Thousands of Iranians gathered at dusk against a snowy mountain backdrop to light giant bonfires in an ancient mid-winter festival dating back to Iran’s pre-Islamic past that is drawing new interest from Muslims.
Saturday’s celebration was the first in which the dwindling remnants of Iran’s once plentiful Zoroastrian religious minority were joined by thousands of Muslims, reflecting a growing interest in the strict Islamic society for the country’s ancient traditions.
At the winter solstice, the longest night of the year, Iranians buy fruit, nuts and other goodies to mark the feast of Chelleh, also known as Yalda, an ancient tradition when families get together and stay up late, swapping stories and munching on snacks.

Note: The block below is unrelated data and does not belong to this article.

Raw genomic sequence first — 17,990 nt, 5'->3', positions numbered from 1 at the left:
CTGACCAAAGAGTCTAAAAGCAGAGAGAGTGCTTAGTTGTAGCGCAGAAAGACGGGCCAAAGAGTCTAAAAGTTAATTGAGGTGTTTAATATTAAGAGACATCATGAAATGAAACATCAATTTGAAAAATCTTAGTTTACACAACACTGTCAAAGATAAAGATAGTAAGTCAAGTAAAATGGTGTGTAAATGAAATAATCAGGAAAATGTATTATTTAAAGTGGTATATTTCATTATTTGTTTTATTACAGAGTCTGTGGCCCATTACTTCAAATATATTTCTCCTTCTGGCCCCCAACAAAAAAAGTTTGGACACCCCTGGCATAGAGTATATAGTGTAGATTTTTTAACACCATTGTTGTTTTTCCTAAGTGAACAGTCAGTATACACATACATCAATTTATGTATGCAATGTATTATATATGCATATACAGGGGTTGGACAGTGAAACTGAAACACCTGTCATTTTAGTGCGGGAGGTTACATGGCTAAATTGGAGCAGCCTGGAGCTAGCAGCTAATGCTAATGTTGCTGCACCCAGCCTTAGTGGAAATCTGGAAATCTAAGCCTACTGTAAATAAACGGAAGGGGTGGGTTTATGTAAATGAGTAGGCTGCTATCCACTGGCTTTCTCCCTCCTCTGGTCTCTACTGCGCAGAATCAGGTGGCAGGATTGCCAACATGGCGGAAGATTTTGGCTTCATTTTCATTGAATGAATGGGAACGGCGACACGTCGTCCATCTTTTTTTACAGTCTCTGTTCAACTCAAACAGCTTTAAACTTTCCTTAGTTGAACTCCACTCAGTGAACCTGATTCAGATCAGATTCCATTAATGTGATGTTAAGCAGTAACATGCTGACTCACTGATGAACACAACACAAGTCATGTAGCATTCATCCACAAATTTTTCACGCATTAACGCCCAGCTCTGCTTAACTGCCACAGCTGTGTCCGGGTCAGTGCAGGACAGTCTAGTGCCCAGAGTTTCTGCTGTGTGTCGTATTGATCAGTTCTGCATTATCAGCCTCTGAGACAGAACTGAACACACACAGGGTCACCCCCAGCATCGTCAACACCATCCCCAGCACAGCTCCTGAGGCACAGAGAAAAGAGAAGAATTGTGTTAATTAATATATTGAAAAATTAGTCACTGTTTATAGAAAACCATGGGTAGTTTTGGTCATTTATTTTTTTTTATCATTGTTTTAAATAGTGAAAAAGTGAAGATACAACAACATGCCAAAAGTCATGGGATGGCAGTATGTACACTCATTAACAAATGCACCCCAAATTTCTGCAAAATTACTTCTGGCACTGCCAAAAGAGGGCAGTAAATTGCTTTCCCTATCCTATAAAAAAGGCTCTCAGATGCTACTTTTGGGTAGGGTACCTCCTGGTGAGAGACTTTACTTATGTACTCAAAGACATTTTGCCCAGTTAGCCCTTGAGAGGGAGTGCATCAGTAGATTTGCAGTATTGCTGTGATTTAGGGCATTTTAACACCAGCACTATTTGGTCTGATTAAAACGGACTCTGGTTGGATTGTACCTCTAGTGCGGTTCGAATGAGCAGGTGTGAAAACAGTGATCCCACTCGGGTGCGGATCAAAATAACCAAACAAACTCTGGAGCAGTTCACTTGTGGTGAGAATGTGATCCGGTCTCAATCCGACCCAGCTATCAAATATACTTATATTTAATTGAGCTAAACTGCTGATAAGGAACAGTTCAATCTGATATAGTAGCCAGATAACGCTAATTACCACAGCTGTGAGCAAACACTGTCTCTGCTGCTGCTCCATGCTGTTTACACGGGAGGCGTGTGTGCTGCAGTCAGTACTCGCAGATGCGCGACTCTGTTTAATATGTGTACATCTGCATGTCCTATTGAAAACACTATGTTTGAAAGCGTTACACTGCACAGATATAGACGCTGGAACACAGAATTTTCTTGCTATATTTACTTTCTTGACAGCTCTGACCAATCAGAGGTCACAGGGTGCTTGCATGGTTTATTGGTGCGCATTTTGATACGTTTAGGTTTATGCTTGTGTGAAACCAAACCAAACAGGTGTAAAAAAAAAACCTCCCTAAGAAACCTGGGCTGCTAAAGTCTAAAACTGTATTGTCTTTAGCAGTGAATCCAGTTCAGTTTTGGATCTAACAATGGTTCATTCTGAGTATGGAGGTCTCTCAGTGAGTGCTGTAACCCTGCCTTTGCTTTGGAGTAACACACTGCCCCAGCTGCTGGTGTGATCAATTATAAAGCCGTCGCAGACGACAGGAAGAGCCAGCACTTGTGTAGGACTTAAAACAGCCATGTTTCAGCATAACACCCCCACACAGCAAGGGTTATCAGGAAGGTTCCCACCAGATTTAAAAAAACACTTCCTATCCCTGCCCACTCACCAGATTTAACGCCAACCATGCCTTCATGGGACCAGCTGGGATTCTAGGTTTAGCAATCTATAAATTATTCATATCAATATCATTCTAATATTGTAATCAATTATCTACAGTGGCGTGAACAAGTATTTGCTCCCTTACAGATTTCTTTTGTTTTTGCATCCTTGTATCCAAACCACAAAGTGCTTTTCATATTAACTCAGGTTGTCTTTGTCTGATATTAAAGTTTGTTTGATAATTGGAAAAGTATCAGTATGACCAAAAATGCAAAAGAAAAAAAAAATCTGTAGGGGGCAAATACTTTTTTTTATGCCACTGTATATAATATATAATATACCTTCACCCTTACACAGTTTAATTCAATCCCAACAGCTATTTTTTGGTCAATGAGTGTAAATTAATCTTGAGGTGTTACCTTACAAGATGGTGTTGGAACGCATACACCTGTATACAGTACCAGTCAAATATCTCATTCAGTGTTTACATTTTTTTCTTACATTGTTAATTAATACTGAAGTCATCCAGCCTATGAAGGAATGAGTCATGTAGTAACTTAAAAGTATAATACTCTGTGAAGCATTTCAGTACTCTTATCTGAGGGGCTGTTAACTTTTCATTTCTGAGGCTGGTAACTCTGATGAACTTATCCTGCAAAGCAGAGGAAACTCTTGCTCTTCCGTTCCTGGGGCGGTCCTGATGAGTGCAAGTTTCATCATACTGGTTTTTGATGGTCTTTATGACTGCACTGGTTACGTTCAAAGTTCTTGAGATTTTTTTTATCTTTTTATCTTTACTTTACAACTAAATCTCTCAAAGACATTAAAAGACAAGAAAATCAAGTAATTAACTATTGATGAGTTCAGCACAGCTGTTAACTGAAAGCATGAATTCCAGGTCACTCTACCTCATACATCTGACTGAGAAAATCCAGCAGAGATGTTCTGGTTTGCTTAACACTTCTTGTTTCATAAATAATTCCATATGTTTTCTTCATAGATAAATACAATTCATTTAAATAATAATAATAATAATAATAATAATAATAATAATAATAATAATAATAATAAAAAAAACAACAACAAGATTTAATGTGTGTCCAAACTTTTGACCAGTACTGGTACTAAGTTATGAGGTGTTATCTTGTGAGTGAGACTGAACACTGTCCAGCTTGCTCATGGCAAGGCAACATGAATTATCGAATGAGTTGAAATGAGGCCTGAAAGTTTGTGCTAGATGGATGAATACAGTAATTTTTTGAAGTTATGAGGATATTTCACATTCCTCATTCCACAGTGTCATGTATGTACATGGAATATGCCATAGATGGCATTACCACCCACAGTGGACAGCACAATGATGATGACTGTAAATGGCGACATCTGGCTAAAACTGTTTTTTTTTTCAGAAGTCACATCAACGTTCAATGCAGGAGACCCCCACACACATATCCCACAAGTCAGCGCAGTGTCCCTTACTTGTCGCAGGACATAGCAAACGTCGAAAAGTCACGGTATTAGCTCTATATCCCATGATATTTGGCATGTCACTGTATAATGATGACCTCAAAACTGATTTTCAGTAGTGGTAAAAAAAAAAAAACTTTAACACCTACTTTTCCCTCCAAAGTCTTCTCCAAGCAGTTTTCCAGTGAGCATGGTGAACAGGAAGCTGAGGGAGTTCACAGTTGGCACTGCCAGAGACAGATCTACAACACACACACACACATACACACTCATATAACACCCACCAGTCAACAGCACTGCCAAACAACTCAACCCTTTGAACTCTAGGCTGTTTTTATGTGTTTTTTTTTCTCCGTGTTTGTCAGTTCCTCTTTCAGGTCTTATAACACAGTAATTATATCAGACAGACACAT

Both were discouraged by authorities in the early years after the Islamic Revolution by the conservative clerical regime, but without success.
Islamists and their ilk are regularly termed “conservative,” but they’re actually often enemies of the old and traditional. Consider the proactive destruction of Ottoman-era architecture from Mecca by the “conservative” Saudi regime.